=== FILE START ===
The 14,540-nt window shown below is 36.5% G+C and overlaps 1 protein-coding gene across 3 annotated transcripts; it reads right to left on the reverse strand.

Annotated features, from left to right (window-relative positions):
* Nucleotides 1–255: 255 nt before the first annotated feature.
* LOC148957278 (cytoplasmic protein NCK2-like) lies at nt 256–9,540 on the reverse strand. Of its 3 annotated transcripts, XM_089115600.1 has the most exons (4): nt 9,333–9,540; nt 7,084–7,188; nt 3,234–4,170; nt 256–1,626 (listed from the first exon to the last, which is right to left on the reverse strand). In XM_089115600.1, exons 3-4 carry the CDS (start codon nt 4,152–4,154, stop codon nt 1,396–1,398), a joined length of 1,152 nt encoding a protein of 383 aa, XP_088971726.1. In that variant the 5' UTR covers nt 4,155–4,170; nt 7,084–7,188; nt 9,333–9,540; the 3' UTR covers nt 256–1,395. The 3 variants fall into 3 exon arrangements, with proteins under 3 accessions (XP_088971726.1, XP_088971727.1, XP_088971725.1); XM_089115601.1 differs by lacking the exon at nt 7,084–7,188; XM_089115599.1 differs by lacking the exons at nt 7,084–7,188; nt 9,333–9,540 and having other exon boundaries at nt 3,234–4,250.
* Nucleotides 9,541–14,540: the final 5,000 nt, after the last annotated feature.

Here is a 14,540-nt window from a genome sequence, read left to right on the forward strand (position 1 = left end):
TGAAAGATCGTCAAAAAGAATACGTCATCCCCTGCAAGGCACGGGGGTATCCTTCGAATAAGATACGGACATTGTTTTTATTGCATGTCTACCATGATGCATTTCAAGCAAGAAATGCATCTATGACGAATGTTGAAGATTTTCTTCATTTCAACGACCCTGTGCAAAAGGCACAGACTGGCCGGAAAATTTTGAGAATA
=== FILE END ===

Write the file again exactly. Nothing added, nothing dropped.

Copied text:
The 14,540-nt window shown below is 36.5% G+C and overlaps 1 protein-coding gene across 3 annotated transcripts; it reads right to left on the reverse strand.

Annotated features, from left to right (window-relative positions):
* Nucleotides 1–255: 255 nt before the first annotated feature.
* LOC148957278 (cytoplasmic protein NCK2-like) lies at nt 256–9,540 on the reverse strand. Of its 3 annotated transcripts, XM_089115600.1 has the most exons (4): nt 9,333–9,540; nt 7,084–7,188; nt 3,234–4,170; nt 256–1,626 (listed from the first exon to the last, which is right to left on the reverse strand). In XM_089115600.1, exons 3-4 carry the CDS (start codon nt 4,152–4,154, stop codon nt 1,396–1,398), a joined length of 1,152 nt encoding a protein of 383 aa, XP_088971726.1. In that variant the 5' UTR covers nt 4,155–4,170; nt 7,084–7,188; nt 9,333–9,540; the 3' UTR covers nt 256–1,395. The 3 variants fall into 3 exon arrangements, with proteins under 3 accessions (XP_088971726.1, XP_088971727.1, XP_088971725.1); XM_089115601.1 differs by lacking the exon at nt 7,084–7,188; XM_089115599.1 differs by lacking the exons at nt 7,084–7,188; nt 9,333–9,540 and having other exon boundaries at nt 3,234–4,250.
* Nucleotides 9,541–14,540: the final 5,000 nt, after the last annotated feature.

Here is a 14,540-nt window from a genome sequence, read left to right on the forward strand (position 1 = left end):
TGAAAGATCGTCAAAAAGAATACGTCATCCCCTGCAAGGCACGGGGGTATCCTTCGAATAAGATACGGACATTGTTTTTATTGCATGTCTACCATGATGCATTTCAAGCAAGAAATGCATCTATGACGAATGTTGAAGATTTTCTTCATTTCAACGACCCTGTGCAAAAGGCACAGACTGGCCGGAAAATTTTGAGAATA